When utilising holistic practices to manage a diagnosis of PCOS, healthy living comes at the very core. Alongside nutritional protocols, regular physical exercise is quickly prescribed to help with many of the associated side effects of the hormonal and metabolic condition. From insulin resistance, excess weight gain, hormonal imbalance and menstrual cycle irregularities to a heightened potential for anxiety and depression and an increased risk for long term complications such as Type 2 Diabetes, women with PCOS face a vast and differing array of physical and mental symptoms, which fortunately can be assisted through the tool that it is exercise.
Sustainable lifestyle changes and exercise implementation is important to manage and enhance symptoms including body composition, insulin sensitivity, cortisol management and hormonal balance, however there are a few home truths you need to know about working out when you have PCOS. Take it from this holistic PT who has been there, done that!
1. YOU CAN’T SWEAT OUT PCOS
Upon first leaving the doctor’s office with a diagnosis of PCOS, most women clutch to the very basic advice broadly offered by their GP – “keep active and exercise often”. While exercise is a practical tool that can help manage and indeed assist in reversing PCOS symptoms, it is important to know that it is not possible to “out-sweat” PCOS by ramping up your exercise patterns dramatically. There are various studies indicating that a modest amount of weight loss, roughly 5-10% of initial body weight, can have a positive impact on various symptoms [https://jeanhailes.org.au/health-a-z/pcos/weight-management-treatment], including a 50% reduction of insulin resistance, however it’s important to note that excessive exercise can indeed exacerbate your symptoms and hinder your progress. So, whilst you read over the following tips, keep this point at the forefront of your mind – move and exercise to assist your symptoms, but realise exercise alone is not a “cure”. Exercise should always support and nourish, not punish your body, mind and spirit.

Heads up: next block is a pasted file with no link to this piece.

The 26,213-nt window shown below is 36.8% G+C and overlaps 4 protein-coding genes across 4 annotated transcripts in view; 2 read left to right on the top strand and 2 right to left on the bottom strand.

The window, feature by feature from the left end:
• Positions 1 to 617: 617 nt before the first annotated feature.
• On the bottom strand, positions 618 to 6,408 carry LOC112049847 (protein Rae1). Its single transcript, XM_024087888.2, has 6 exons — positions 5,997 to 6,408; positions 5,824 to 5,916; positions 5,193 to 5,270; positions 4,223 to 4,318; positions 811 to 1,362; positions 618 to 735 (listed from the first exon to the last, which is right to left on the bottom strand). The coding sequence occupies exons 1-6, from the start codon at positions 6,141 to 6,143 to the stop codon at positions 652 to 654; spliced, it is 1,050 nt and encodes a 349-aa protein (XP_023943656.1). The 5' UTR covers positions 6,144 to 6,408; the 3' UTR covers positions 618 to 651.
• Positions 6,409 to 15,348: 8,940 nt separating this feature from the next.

2. ALIGN YOUR WORKOUTS TO YOUR SYMPTOMS
As a hormonal and metabolic condition that exists along a sliding scale, you will find there can be vast fluctuations in the presentation and severity of symptoms across the weeks, months and even years. You will also likely hear from many other women with PCOS, who will often be open in sharing their advice and what works best for them. Heed a warning though to be discerning in the advice you take on. The collective support is a great comfort, yet we are all uniquely individual so it is key to remember what works for someone else, may not work, nor be appropriate for your body in its current phase. Tuning into the most knowledgeable resource – yourself – is integral to assisting your personal management of PCOS at each stage experienced. By utilising all the information you can collate, be it from medical tests, practitioners reports or professional advice and by understanding your own symptoms, you can better use exercise as a tool to support your condition. Try to consistently check in with yourself to know where you are in your OWN process and consequently pace yourself accordingly to choose the type of workouts best suited to that current stage.